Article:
Once you have created the experiment you will see some new icons in your campaign. These will look like three different colored flasks located in the same menu where you can pause or delete elements of your account.
Green is control and experiment, as in no matter which segment is running this area will be unaffected. This is the option to select for elements that you are not testing or are unrelated to your hypothesis.
The gray flask is control only. Select this for the elements that are part of the test but already exist. Basically this is what you are testing against.
The blue flasks are for the experiment, this is the new additions or reorganizations that you are testing.
Now that you know what everything does, select the new things – keywords, ads, adgroups, bid changes, etc. – and mark them with a blue flask. Mark the originals with the green flask. By default everything else is set to the green flask for control and experiment.
Go back to your settings and start the test, if you opted to start it manually. The test will begin and split the traffic based on the ration you decided. Sit back and let the results roll in.
To see your results, go to the part of campaign in which you are testing. Segment by “Experiment” and you will have three data rows, “outside experiment”, “control”, and “experiment”. Each row shows the data for the appropriate segment. If you look closely you will see sets of arrows next to each metric. While the tests are running AdWords will calculate for statistical significance for you.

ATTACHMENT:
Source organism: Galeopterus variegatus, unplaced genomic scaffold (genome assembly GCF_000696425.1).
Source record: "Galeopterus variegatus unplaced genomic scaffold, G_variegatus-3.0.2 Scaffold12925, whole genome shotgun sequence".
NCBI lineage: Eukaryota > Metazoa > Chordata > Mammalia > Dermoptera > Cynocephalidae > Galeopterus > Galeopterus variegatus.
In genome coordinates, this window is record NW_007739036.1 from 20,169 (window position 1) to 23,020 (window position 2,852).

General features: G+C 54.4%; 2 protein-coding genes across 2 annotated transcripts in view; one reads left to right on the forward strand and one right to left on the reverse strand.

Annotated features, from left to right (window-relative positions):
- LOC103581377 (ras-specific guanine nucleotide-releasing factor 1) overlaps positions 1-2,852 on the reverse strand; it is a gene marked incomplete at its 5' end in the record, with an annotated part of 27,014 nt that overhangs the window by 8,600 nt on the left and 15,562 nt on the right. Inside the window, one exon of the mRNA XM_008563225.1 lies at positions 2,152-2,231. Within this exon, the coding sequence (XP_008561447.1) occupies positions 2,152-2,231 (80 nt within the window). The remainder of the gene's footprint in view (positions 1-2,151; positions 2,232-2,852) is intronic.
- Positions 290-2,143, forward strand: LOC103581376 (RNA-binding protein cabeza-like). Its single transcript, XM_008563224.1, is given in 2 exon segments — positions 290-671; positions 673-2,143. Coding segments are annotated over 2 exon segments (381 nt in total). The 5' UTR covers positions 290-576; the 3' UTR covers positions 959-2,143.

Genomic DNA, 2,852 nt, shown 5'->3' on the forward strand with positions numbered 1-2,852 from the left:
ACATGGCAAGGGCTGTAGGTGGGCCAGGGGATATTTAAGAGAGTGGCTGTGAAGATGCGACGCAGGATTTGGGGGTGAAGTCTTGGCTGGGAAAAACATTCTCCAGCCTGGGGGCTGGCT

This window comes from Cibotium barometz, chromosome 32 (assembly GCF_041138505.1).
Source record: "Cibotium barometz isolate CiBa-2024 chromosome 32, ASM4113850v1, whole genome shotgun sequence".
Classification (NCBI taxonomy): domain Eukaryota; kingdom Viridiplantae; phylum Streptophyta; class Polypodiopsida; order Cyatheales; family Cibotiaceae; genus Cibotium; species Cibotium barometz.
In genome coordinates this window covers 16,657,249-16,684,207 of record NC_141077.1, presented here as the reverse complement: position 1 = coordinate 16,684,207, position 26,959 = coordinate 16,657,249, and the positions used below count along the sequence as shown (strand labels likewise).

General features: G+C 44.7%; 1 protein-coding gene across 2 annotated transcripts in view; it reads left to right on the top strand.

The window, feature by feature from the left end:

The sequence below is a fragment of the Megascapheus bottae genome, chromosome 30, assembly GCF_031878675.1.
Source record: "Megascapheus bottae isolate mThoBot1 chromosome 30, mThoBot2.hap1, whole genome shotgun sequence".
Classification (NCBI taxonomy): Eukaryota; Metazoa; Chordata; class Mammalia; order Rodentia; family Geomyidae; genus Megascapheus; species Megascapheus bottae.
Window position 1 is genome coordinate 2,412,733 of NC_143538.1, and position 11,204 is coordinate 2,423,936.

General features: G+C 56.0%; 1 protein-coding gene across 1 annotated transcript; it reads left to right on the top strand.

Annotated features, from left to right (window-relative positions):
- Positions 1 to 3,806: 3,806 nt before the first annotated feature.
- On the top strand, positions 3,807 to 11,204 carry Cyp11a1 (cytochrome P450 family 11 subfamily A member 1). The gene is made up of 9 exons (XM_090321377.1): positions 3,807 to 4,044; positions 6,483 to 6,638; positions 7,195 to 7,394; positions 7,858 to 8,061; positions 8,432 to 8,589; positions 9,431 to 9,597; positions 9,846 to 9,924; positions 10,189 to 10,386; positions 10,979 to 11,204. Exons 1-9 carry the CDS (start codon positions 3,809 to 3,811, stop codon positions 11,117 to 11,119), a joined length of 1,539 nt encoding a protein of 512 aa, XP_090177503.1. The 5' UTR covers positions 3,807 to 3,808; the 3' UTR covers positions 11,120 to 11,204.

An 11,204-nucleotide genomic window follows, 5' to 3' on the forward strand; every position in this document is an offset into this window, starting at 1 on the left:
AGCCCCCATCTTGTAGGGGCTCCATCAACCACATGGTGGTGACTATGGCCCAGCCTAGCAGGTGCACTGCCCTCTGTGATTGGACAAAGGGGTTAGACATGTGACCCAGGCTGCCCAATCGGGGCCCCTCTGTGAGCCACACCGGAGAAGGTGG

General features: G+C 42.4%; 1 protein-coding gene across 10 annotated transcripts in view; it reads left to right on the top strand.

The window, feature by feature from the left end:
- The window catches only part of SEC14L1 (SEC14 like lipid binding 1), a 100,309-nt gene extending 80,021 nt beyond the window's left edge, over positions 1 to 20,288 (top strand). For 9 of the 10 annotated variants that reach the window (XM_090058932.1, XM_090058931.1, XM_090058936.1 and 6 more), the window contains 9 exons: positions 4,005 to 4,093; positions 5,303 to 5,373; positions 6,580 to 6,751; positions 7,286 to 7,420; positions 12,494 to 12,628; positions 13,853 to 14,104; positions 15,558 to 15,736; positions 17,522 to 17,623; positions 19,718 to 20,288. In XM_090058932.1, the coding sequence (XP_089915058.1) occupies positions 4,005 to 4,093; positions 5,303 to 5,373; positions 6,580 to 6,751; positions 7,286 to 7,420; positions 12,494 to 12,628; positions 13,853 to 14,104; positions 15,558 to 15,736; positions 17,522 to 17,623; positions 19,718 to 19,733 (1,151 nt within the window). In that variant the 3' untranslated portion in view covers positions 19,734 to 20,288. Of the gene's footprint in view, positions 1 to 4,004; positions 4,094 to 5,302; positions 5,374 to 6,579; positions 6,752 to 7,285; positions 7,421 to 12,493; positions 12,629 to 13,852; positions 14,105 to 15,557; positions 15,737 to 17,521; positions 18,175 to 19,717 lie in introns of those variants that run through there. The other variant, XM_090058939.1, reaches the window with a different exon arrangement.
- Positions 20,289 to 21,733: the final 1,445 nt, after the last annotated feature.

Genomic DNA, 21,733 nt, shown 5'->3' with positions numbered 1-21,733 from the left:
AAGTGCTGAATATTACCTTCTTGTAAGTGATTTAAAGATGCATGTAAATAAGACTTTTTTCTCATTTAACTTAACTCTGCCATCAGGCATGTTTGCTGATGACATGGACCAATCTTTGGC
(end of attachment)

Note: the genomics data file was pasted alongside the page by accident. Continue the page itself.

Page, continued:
The arrows and coloring will show if the metric is up or down, and to what level the metric is significant – 95%, 99%, or 99.9%. Just another little time saver that ACE gives you, since it can get repetitive to keep going back and measuring on your own.
Unfortunately these tests do not work at the campaign level so you can’t test campaign wide settings. That said, anything within the campaign can be tested.
One of my favorites is structure. You can break down big ad groups into smaller ad groups. You could also try reorganizing your keywords into ad groups with new themes.
For Keywords, you could test match types and bids without fully committing to one and hoping for the best. This is a good way to test the scary waters of broad match or overly general terms that may or may not convert.
On the subject of bids, you can find if it is worth it to bid up or down on keywords and see how these affect performance.
Alternatively if you have questions about the value of existing keywords, you can run tests excluding those keywords for a portion of the time and see how it affects the ad group as a whole. Do other keywords pick up the slack or does it tank performance? Only a test will tell.
I hope you take a chance to check out ACE. I know for myself, it is something I don’t use enough. Due to its slightly hidden placement in the interface, it is easy to overlook this tool and forget to use it.
If you have used ACE, what has your experience been like? Have you found anything interesting to test or were you surprised that a small test had a large impact on your account?